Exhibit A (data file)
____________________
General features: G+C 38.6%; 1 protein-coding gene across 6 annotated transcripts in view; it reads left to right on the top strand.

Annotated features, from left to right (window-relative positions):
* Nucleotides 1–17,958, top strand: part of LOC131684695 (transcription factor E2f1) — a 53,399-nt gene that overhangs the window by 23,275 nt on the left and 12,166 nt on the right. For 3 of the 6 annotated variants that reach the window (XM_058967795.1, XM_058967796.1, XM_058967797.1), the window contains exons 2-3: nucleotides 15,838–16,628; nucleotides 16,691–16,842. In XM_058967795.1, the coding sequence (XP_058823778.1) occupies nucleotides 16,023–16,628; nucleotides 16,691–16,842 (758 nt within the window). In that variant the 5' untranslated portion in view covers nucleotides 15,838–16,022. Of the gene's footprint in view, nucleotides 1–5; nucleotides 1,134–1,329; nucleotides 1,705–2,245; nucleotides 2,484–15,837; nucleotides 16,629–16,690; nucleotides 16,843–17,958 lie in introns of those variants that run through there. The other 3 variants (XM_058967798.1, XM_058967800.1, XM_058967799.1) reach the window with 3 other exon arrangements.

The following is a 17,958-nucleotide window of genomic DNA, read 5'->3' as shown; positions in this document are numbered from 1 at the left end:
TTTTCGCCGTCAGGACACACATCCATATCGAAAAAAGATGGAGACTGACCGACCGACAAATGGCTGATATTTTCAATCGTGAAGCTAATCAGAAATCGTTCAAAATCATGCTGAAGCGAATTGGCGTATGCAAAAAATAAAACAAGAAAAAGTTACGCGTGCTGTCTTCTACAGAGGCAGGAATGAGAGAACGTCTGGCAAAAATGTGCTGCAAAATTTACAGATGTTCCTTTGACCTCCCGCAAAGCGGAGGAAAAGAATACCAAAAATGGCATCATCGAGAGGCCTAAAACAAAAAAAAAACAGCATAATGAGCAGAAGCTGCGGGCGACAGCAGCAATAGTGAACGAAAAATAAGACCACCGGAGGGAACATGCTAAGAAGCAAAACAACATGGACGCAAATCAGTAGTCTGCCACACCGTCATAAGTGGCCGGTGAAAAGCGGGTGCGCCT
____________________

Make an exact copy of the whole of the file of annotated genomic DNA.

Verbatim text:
General features: G+C 38.6%; 1 protein-coding gene across 6 annotated transcripts in view; it reads left to right on the top strand.

Annotated features, from left to right (window-relative positions):
* Nucleotides 1–17,958, top strand: part of LOC131684695 (transcription factor E2f1) — a 53,399-nt gene that overhangs the window by 23,275 nt on the left and 12,166 nt on the right. For 3 of the 6 annotated variants that reach the window (XM_058967795.1, XM_058967796.1, XM_058967797.1), the window contains exons 2-3: nucleotides 15,838–16,628; nucleotides 16,691–16,842. In XM_058967795.1, the coding sequence (XP_058823778.1) occupies nucleotides 16,023–16,628; nucleotides 16,691–16,842 (758 nt within the window). In that variant the 5' untranslated portion in view covers nucleotides 15,838–16,022. Of the gene's footprint in view, nucleotides 1–5; nucleotides 1,134–1,329; nucleotides 1,705–2,245; nucleotides 2,484–15,837; nucleotides 16,629–16,690; nucleotides 16,843–17,958 lie in introns of those variants that run through there. The other 3 variants (XM_058967798.1, XM_058967800.1, XM_058967799.1) reach the window with 3 other exon arrangements.

The following is a 17,958-nucleotide window of genomic DNA, read 5'->3' as shown; positions in this document are numbered from 1 at the left end:
TTTTCGCCGTCAGGACACACATCCATATCGAAAAAAGATGGAGACTGACCGACCGACAAATGGCTGATATTTTCAATCGTGAAGCTAATCAGAAATCGTTCAAAATCATGCTGAAGCGAATTGGCGTATGCAAAAAATAAAACAAGAAAAAGTTACGCGTGCTGTCTTCTACAGAGGCAGGAATGAGAGAACGTCTGGCAAAAATGTGCTGCAAAATTTACAGATGTTCCTTTGACCTCCCGCAAAGCGGAGGAAAAGAATACCAAAAATGGCATCATCGAGAGGCCTAAAACAAAAAAAAAACAGCATAATGAGCAGAAGCTGCGGGCGACAGCAGCAATAGTGAACGAAAAATAAGACCACCGGAGGGAACATGCTAAGAAGCAAAACAACATGGACGCAAATCAGTAGTCTGCCACACCGTCATAAGTGGCCGGTGAAAAGCGGGTGCGCCT